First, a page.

Astros defeat the White Sox 2-0

Royals defeat the Astros 3-0
Mets defeat the Jays 3-1
Pirates defeat the Giants 3-0
Tigers defeat the Braves 3-1

Pirates defeat the Royals 3-2
Mets defeat the Tigers 3-2

Finals - Pirates versus Mets
Pirates win 3-2

Pirates win their first SABL Championship.
Bottom Row (L-R): Patrick Chan, Chris LePan, Spencer Fox, Mike McIntosh, Daniel Halat, Chris Tzogas, JD O'Leary, Morgan Lovsin
Top Row (L-R): Mike Pohlod, John Schade, Ben Chisholm, Danny Wesley, Jamie Lennox, Shane Wray, Pat McEnroe

Pirates win the Championship

The Pirates found themselves in a dire situation: being no-hit, going into the top of the 5th inning of a scoreless elimination game against the SABL's best team.

Manager Pat McEnroe tried to rally his team's offense, "Guys this is it, we've got to get something going right now!"

A few moments later, a plastic Winners bag blew its way into the dugout.

"That's a sign!"

"Don't touch it!"

"Let it do what it needs to do."

The Pirates' season was many things, but predictable was not one of them. Over the course of the team's history, the Pirates had found uneven success during their time in the SABL. Beginning with an abysmal 4-27 record during their inaugural season of 2013, to a franchise best .613 win% in 2017, the team continued to show improvement but was never able to advance past the first round of the playoffs.

So, with a strong core and some key acquisitions, the club's optimism rose to an all-time high coming into 2018. "At the indoor facility back in March", said new addition Morgan Lovsin, "I told Pat in the parking lot, I think we got a real shot at a championship this season."

The year began like most, but unlike any other in Pirates' history, the team now had depth at every position and outstanding defense soon became the norm.

In the infield, Shane Wray held down the hot corner while Pat McEnroe handled first base. Chris Tzogas and Morgan Lovsin paired with Spencer Fox up the middle, and Mike McIntosh, Mike Pohlod, and Jamie Lennox ran down balls in the outfield. Behind the plate were Ben Chisholm and JD O'Leary. O'Leary stopped opposing runners, while Chisholm provided leadership and acted as the de facto pitching coach. Daniel "The Kid" Halat added his game calling talent behind the dish to round out perhaps the deepest catching corps in the league.

Yet the team's primary strength continued to remain on the mound. The staff was anchored by its always-reliable ace, John Schade. Danny Wesley, who managed a nagging shoulder injury to great effect, was the team's number two starter; and driven by a sense of unfinished business, Chris LePan returned to complete the rotation. Finally, at the back of the bullpen, Jamie Lennox established himself as a bona fide closer.

However, as the season wore on the team's faith in themselves would be tested; in particular, the Pirates managed to score just 99 runs during the regular season, the lowest in the league. "I expected it to be better", admitted veteran hitter Patrick Chan, "We added some key pieces, but otherwise brought back substantially the same cast." Because of their struggling offense, the Pirates set a modern SABL record with seven ties on their way to a sub-.500 finish in the standings. But there were always glimpses of what could be: shut-down pitching and highlight-worthy defense that was best in the league at run prevention. If only their bats would come around.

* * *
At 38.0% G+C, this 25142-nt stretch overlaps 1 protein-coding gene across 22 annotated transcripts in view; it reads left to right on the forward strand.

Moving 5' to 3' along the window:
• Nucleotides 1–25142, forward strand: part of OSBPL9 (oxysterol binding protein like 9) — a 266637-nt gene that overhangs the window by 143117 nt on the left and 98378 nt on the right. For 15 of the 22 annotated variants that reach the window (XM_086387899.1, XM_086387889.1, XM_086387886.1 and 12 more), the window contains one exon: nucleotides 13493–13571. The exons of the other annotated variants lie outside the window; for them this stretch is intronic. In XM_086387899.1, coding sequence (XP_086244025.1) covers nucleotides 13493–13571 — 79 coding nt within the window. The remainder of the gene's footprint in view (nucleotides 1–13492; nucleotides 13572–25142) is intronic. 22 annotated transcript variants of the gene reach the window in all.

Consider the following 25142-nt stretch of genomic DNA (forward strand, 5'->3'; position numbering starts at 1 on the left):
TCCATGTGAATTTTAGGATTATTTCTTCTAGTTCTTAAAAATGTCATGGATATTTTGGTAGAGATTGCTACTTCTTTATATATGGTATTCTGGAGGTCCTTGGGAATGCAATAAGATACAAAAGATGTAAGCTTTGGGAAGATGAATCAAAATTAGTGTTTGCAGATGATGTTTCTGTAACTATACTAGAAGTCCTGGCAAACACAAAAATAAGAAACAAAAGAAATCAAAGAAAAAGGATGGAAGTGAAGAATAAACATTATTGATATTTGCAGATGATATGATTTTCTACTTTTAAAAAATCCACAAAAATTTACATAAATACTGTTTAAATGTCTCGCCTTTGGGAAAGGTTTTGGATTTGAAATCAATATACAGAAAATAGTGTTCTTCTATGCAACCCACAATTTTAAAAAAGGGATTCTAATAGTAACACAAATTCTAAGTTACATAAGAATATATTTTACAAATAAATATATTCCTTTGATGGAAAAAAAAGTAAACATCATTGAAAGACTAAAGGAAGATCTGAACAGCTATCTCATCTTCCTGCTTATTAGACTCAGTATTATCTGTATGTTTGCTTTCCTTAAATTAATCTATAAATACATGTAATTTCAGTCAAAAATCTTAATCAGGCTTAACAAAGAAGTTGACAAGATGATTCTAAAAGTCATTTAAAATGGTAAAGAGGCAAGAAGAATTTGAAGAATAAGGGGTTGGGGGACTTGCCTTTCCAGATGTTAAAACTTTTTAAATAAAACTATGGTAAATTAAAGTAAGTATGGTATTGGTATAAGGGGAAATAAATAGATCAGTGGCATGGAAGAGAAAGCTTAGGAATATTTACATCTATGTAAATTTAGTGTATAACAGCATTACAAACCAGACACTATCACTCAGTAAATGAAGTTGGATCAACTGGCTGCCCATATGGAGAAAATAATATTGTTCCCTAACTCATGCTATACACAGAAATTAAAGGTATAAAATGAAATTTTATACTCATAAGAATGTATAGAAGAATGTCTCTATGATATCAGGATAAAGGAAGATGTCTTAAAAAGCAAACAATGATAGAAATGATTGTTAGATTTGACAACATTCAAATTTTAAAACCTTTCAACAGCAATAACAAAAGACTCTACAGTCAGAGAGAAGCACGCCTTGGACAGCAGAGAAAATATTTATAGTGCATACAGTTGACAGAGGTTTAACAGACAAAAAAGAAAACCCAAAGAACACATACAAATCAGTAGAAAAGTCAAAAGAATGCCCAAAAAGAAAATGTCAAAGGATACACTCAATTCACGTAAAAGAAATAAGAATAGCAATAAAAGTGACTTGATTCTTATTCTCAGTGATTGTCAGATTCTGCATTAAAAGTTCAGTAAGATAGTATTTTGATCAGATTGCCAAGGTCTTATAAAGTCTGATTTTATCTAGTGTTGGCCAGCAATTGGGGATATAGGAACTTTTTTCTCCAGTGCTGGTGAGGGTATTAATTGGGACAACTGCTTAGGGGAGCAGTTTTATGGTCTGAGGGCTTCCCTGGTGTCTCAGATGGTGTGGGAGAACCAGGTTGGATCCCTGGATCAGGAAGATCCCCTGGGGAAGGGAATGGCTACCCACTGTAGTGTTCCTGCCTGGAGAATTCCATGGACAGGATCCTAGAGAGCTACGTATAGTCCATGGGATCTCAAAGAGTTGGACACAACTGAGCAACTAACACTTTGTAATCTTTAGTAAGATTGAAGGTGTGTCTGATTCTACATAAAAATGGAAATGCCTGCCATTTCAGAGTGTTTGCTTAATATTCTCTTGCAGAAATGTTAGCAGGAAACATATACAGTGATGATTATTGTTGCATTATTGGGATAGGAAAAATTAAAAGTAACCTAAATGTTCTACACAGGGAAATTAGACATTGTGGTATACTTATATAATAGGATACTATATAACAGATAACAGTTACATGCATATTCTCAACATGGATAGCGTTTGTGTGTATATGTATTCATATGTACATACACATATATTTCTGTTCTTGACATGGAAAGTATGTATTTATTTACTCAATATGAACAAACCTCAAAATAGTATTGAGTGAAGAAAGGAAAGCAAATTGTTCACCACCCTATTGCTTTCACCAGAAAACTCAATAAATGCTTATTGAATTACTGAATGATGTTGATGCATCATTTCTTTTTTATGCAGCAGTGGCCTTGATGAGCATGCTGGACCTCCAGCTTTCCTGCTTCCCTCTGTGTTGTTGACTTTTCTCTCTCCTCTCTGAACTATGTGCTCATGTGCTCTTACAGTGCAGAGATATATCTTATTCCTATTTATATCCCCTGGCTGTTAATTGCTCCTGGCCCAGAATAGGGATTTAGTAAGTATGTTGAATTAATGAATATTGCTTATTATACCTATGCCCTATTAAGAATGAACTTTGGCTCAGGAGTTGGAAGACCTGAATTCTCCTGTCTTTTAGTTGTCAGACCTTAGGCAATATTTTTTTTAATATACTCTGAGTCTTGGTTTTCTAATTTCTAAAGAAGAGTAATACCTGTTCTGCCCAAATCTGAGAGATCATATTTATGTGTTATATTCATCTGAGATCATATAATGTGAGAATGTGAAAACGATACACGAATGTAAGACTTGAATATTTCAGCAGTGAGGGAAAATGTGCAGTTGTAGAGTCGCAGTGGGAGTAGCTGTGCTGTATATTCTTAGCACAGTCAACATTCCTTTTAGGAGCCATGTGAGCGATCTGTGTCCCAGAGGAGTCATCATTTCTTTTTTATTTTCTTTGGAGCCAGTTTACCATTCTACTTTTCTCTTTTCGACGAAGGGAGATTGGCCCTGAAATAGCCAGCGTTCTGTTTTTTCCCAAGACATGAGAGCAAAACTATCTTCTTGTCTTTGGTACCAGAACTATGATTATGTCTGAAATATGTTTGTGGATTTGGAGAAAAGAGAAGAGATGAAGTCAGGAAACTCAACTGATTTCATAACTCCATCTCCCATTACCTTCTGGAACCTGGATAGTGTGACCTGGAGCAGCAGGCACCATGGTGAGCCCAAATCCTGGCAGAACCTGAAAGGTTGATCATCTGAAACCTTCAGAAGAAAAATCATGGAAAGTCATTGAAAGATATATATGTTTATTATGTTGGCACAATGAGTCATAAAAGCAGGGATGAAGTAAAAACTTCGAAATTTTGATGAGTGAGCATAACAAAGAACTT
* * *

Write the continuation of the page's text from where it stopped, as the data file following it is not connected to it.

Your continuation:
The first round of the playoffs saw the Pirates match up against the third-seed Giants, who were coming off their best season to date.

In Game 1, the Pirate bats instantly sprang to life, scoring early and often, amassing nine runs in the first two innings alone. This outburst matched their highest single-game run total of the entire regular season. On the rubber, John Schade was as automatic as he'd ever been, allowing only five baserunners over 7-innings.

Late in Game 2, leadoff man Morgan Lovsin, who collected two of the Pirates' four hits, stole both second and third base on his way to scoring the game-winning run.

In the bottom of the 7th inning of Game 3, with the Pirates looking for a sweep, the Giants had the tying run at the plate for the heart of their order. When the runner on first attempted to steal, catcher JD O'Leary gunned him down to snuff out the rally and propel the Pirates to their first playoff series victory. "As we ran onto the field to celebrate, I knew that we had a real chance at getting on a roll, and now we had the confidence", said O'Leary.

After the 10-run outpouring in their first game versus the Giants, the Pirates' lineup only managed to score five total runs in games two and three combined. Given their regular season track record, they would need to show that it was no fluke as they headed into the Semi-Finals against the league's top offense and also its defending champions, the Royals.

During Game 1, the Pirates proved just that by jumping on the Royals to the tune of six first-inning runs. Chris Tzogas chipped in with 3-hits on the day to back-up a John Schade shutout. "It felt like the Baseball Gods were finally helping us", said Ben Chisolm, "we were starting to get the bounces."